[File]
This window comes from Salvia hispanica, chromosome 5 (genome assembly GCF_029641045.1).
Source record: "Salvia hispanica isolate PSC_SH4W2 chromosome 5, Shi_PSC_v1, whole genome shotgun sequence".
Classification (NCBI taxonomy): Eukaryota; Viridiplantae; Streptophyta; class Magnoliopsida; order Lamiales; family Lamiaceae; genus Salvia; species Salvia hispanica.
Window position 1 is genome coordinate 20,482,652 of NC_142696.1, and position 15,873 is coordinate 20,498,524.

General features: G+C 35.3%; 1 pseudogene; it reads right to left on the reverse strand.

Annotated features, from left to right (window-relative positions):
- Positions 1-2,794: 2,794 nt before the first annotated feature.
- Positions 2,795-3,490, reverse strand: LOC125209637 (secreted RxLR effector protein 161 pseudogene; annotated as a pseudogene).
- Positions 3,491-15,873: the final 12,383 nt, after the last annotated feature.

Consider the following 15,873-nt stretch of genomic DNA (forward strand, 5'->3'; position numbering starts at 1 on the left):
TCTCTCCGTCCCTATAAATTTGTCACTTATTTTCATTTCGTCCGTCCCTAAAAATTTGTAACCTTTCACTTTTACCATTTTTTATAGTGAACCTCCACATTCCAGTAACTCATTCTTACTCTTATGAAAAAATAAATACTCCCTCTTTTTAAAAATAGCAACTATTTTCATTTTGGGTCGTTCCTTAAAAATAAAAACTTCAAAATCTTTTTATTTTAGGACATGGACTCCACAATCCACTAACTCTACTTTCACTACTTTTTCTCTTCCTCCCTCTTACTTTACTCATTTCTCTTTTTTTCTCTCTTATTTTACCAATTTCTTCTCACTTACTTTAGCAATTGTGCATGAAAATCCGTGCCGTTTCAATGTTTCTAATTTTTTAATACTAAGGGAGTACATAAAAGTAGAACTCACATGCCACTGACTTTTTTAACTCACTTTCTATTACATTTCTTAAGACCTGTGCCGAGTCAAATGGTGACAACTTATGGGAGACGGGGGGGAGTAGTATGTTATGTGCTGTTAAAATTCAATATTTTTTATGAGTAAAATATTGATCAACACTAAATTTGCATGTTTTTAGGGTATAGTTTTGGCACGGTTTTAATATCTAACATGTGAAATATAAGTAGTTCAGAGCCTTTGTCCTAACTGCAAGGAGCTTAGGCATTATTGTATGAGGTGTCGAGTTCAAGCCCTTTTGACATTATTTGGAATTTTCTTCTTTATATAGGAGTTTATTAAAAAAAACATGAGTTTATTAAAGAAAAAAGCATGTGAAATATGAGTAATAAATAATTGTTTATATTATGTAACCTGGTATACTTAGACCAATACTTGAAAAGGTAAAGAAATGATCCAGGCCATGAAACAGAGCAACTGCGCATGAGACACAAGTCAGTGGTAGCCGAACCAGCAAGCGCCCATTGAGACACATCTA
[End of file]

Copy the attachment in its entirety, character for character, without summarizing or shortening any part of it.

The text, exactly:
This window comes from Salvia hispanica, chromosome 5 (genome assembly GCF_029641045.1).
Source record: "Salvia hispanica isolate PSC_SH4W2 chromosome 5, Shi_PSC_v1, whole genome shotgun sequence".
Classification (NCBI taxonomy): Eukaryota; Viridiplantae; Streptophyta; class Magnoliopsida; order Lamiales; family Lamiaceae; genus Salvia; species Salvia hispanica.
Window position 1 is genome coordinate 20,482,652 of NC_142696.1, and position 15,873 is coordinate 20,498,524.

General features: G+C 35.3%; 1 pseudogene; it reads right to left on the reverse strand.

Annotated features, from left to right (window-relative positions):
- Positions 1-2,794: 2,794 nt before the first annotated feature.
- Positions 2,795-3,490, reverse strand: LOC125209637 (secreted RxLR effector protein 161 pseudogene; annotated as a pseudogene).
- Positions 3,491-15,873: the final 12,383 nt, after the last annotated feature.

Consider the following 15,873-nt stretch of genomic DNA (forward strand, 5'->3'; position numbering starts at 1 on the left):
TCTCTCCGTCCCTATAAATTTGTCACTTATTTTCATTTCGTCCGTCCCTAAAAATTTGTAACCTTTCACTTTTACCATTTTTTATAGTGAACCTCCACATTCCAGTAACTCATTCTTACTCTTATGAAAAAATAAATACTCCCTCTTTTTAAAAATAGCAACTATTTTCATTTTGGGTCGTTCCTTAAAAATAAAAACTTCAAAATCTTTTTATTTTAGGACATGGACTCCACAATCCACTAACTCTACTTTCACTACTTTTTCTCTTCCTCCCTCTTACTTTACTCATTTCTCTTTTTTTCTCTCTTATTTTACCAATTTCTTCTCACTTACTTTAGCAATTGTGCATGAAAATCCGTGCCGTTTCAATGTTTCTAATTTTTTAATACTAAGGGAGTACATAAAAGTAGAACTCACATGCCACTGACTTTTTTAACTCACTTTCTATTACATTTCTTAAGACCTGTGCCGAGTCAAATGGTGACAACTTATGGGAGACGGGGGGGAGTAGTATGTTATGTGCTGTTAAAATTCAATATTTTTTATGAGTAAAATATTGATCAACACTAAATTTGCATGTTTTTAGGGTATAGTTTTGGCACGGTTTTAATATCTAACATGTGAAATATAAGTAGTTCAGAGCCTTTGTCCTAACTGCAAGGAGCTTAGGCATTATTGTATGAGGTGTCGAGTTCAAGCCCTTTTGACATTATTTGGAATTTTCTTCTTTATATAGGAGTTTATTAAAAAAAACATGAGTTTATTAAAGAAAAAAGCATGTGAAATATGAGTAATAAATAATTGTTTATATTATGTAACCTGGTATACTTAGACCAATACTTGAAAAGGTAAAGAAATGATCCAGGCCATGAAACAGAGCAACTGCGCATGAGACACAAGTCAGTGGTAGCCGAACCAGCAAGCGCCCATTGAGACACATCTA